I have found nowhere in my readings on the subject any credible hypothesis as to how travel in the time dimension might be reversed. The current state of Superstring Theory makes no mention of the practice, even among its mathematical calculations requiring a eleven-dimensional (nine spatial and one time) universe, or the expressed possibility of tearing the very fabric of spacetime.

The closest you’re going to come is the curious condition of the photon, which always travels at light speed. Time is frozen for the photon, and they remain unchanged, always at the moment 15 billion years ago when they were created in the big bang.

Of course, I meant ten spatial dimensions.

I’ve always wondered about that Photon thing.

Ok. I’m in a dark room–no photons. Then I strike a match. Photons! They’re brand new photons, so they can’t be the same as the photons 15 billion years ago.

Photons only exist when moving, right? When they stop moving, they cease to exist, right?

Then where did my match photons come from?

Sign me confuzzled.

I believe the photons were formed through energy conversion… i.e. the heat energy from the match is converted into photons to produce light. You’re not creating matter here, just converting energy.

I explained time dilation to a friend thusly: Imagine you’re traveling away from a clock at the speed of light. The clock would appear to you to be motionless, stuck at the time of your departure, because you’re traveling at the same speed as the light reflected off the clock’s face. And the light from the clock after your departure never catches up to you. After you stop, the clock would appear to be moving normally again (Imagine you have a magical telescope that can see a clock from one light year away), but the time would be one year behind.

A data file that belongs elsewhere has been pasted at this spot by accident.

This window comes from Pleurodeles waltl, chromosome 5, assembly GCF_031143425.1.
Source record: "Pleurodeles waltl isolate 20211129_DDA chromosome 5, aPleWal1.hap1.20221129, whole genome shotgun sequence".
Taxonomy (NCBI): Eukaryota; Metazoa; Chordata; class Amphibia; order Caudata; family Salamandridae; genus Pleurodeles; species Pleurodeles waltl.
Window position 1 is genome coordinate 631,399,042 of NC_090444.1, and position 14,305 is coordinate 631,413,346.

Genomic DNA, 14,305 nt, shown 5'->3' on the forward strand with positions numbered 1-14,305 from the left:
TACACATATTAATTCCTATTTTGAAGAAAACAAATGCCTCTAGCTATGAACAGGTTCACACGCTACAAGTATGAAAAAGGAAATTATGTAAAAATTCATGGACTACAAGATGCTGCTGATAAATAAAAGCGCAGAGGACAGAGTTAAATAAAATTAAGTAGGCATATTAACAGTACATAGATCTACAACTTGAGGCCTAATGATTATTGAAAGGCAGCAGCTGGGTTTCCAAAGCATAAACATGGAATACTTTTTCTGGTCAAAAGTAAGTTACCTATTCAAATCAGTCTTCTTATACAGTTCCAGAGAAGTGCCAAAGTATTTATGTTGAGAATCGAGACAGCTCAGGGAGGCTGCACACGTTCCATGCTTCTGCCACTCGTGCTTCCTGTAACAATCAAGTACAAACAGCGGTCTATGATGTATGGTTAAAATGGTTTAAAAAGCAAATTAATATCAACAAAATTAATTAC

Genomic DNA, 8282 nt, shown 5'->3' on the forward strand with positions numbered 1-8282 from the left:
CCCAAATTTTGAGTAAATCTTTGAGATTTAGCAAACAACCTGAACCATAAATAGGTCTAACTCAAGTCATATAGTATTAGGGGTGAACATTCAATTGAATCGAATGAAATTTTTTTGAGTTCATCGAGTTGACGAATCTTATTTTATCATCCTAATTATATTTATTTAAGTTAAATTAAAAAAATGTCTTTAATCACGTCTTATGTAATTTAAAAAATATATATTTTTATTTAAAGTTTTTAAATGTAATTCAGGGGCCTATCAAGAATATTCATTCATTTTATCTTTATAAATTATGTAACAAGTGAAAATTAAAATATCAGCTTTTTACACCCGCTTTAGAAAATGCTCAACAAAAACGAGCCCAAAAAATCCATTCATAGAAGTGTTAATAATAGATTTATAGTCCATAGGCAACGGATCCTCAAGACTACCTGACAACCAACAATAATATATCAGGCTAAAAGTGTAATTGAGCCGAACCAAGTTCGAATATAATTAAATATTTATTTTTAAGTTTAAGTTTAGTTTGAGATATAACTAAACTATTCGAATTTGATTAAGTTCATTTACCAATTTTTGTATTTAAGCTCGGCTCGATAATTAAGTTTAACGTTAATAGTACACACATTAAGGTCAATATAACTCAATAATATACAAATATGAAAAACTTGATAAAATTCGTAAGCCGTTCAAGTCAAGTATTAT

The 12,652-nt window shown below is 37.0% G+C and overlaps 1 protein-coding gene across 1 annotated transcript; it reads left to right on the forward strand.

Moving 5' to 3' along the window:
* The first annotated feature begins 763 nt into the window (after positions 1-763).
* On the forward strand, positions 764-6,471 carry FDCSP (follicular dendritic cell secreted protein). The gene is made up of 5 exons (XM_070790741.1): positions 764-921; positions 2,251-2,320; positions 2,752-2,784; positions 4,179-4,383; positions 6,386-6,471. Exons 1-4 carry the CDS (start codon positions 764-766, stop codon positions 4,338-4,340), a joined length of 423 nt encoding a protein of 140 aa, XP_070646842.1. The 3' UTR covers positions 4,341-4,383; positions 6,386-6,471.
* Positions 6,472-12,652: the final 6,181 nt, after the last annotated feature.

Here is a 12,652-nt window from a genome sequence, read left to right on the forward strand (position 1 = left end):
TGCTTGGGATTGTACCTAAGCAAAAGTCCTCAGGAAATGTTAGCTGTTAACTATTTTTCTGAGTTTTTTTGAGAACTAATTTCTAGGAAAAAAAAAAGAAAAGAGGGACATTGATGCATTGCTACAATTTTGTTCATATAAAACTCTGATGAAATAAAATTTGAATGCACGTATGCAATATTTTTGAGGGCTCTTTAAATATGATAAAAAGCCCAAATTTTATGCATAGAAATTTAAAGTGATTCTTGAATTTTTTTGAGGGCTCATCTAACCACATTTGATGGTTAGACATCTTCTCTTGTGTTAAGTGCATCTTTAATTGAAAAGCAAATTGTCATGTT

Those who do not learn from the past are condemned to relive it. Georges Santayana

But that’s not time dilation. That’s just travel lag. The time dilation effects are described after corrections have been made for the travel time of the light. Note that time dilation does not require you to be going away from the other clock. After accounting for travel time, you will see the other clock running slow even if you are going straight toward it.

Regarding the OP’s second question, the PBS special in which physicists speculated on the possibility of time travel into the past…

I hesitate to even get into this, as I too cannot do this justice… BUT it goes something like this:

It involves finding and harnessing a wormhole. one end of the wormhole would be sent on its way at the speed of light, while the other remains safely stationary on earth. the light-speed wormhole would be cruising around for a while at light speed, then returned to earth. Now, since time on the lightspeed wormhole would have effectively stopped, there would be a time difference between the stationary wormhole portal and the well-travelled wormhole.

So, you enter the wormhole which had been sent on its way, and exit the other end, and this would supposedly take you back in time, for, i guess the amount of time the light-speed wormhole had been travelling about.

I really shouldn’t have attempted this, but that’s how i remember it